Do you know the difference in your eggs?
Do you know what the difference in shell color means or how to store fresh eggs in your home?
Knowing the difference in the eggs you buy can be confusing.
First off, there is no difference in the nutritional value of the egg as it appears on the outside. Egg shells can be brown, white, blue, olive green, even pink. Some unscrupulous people at farmer’s markets will sell the different colored eggs at a higher price, claiming them to have less cholesterol, or higher nutritional value, but this is not true.
What color shell the egg has is solely dependent on the chicken breed.
If the chicken has red earlobes,the eggs will be brown. If they are white, the eggs will be white. Easer Egger and Olive Egger chickens may have red earlobes, but their eggs range in color from light green to a deep olive color. Egyptian Fayoumis have brown earlobes, but their eggs are almost a light pink. Amerucana chickens lay eggs with a blue shell. Copper Marans have a shell that is nearly chocolatey brown in color.
The yolk itself can be a light yellow, to a deep orangey color.
This will depend on the amount of sunshine the bird is getting, the quality of feed, and amount of bugs/worms/grubs a hen is getting at. A free ranging bird in the summer time will usually yield deep orangey color yolks, and a penned up bird in the winter will usually yield a lighter yellow yolk.
Getting fresh eggs daily can be easy, or it can be a lot of work.
You will need to keep the nesting boxes clean, and train the birds to not sleep in there. They can easily fill a box with droppings in a couple of nights, and the eggs will be covered with them. What we did was take a big piece of cardboard and cover the boxes at night when the chickens were going to roost. After an hour or so, we would take the cardboard down so that the boxes were available to them in the morning. Eggs came out much cleaner for us, and we didn’t need to wash them nearly so often.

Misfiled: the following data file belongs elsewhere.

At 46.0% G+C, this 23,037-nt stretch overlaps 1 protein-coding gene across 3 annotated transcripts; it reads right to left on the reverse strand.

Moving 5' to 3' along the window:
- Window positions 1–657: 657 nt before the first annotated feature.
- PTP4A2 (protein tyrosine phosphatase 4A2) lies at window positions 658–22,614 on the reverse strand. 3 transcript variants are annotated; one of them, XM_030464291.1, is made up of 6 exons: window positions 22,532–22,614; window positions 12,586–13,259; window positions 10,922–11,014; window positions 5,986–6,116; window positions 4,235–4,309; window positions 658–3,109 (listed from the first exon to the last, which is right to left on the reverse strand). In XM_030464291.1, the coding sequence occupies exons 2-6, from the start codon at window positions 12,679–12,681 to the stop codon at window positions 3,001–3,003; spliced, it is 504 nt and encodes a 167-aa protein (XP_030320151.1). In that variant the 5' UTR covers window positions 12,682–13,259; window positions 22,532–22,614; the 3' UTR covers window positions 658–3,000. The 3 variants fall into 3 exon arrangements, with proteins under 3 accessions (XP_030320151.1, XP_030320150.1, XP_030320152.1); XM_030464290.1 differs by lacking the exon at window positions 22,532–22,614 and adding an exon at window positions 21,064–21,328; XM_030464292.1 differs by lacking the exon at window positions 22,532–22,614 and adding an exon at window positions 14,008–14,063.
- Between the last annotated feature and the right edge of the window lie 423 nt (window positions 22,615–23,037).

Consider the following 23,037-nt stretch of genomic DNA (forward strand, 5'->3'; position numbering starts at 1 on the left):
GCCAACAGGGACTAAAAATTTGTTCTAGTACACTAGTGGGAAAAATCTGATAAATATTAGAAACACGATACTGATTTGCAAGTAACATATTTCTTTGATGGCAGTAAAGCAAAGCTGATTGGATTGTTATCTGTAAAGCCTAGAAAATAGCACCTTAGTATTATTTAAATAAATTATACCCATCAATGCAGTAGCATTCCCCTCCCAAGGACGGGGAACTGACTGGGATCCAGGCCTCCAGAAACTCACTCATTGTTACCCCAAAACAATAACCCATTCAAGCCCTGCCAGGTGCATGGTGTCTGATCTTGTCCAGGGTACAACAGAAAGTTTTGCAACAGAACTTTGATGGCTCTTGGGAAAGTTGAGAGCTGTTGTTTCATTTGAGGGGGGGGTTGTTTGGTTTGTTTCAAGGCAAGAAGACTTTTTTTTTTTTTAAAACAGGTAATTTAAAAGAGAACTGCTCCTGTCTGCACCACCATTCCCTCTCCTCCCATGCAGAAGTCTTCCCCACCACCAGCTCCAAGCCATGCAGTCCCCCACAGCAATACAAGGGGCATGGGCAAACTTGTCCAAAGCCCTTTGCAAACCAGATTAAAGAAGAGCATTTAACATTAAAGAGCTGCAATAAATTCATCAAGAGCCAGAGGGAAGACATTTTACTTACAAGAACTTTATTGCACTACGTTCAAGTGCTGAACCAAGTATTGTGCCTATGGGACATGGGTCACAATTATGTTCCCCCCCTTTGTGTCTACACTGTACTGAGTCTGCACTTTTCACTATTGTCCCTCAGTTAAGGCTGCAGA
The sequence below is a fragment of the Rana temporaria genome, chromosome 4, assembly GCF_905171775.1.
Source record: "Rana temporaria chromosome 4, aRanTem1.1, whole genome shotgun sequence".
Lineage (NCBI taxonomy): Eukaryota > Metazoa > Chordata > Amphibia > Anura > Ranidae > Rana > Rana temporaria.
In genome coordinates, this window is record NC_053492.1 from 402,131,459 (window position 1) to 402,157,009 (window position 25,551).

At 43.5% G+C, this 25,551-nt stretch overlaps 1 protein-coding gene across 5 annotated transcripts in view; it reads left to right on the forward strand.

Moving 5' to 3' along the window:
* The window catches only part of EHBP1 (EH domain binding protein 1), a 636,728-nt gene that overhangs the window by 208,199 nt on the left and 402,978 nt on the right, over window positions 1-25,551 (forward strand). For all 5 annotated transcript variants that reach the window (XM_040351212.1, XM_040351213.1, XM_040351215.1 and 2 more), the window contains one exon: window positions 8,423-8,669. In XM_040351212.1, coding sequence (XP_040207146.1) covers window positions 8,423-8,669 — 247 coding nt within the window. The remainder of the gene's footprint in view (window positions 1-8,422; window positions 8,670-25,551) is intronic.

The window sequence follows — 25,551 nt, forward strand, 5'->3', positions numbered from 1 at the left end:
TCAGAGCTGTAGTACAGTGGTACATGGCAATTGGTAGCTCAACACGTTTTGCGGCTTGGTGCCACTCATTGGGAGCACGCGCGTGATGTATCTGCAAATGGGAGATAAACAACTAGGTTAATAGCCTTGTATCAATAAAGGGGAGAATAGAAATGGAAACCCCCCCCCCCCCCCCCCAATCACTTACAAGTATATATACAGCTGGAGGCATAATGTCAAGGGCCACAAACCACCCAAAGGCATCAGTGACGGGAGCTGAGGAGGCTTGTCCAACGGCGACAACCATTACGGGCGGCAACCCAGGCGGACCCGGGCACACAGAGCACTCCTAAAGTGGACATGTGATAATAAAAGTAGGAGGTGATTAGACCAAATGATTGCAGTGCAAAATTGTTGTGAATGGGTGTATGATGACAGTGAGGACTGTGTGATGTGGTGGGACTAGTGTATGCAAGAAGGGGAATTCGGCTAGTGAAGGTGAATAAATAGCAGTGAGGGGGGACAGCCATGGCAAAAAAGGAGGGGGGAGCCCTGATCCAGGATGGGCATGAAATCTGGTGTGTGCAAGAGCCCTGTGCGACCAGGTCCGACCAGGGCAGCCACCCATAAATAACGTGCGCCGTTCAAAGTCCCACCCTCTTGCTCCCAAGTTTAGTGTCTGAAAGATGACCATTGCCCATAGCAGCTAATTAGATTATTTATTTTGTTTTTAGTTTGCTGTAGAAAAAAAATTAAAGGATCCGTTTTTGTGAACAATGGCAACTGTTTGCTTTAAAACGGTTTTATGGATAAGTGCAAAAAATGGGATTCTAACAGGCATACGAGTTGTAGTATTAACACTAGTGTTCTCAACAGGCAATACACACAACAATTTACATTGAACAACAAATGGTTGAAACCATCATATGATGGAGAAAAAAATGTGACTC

When a chicken lays an egg, there is a coating that dries quickly on there that seals and protects the egg from bacteria entering.
This is called the “bloom”. When you wash the egg, you can remove that coating, leaving it open for bacteria to enter, which is why people refrigerate their eggs. Actually, eggs can last up to 9 months in the fridge, and 2 weeks on the counter. (personally, I have never had an egg last that long in my house) Yes, you “can” store them on the counter, but they age every day at the same rate eggs age in the fridge every week. If you are going to store them on the counter, I would suggest not washing them until just ready to use.
You can also freeze your eggs for longer term storage. Just crack the eggs into a bowl, add a pinch of salt for every dozen, whip gently to mix and pour into an ice mold. When frozen, remove from ice tray and place in a container. The freezer eggs will be good for baking up to a year.
Another way to long term store your eggs is by coating them with mineral oil to mimic the bloom.
Place a couple drops in your hands, and rub gently all over the egg. Place in a cool, dry, dark place for up to three months. We have also dehydrated our eggs for pantry and long term storage.
If you don’t know if an egg is still good to eat, place it in a bowl of cold water to submerge the egg.
If it rests on the bottom, it’s fresh. If it tilts slightly, it’s still good but you may want to use it only for baking or cooking thoroughly. If it floats, it’s not good and should be composted.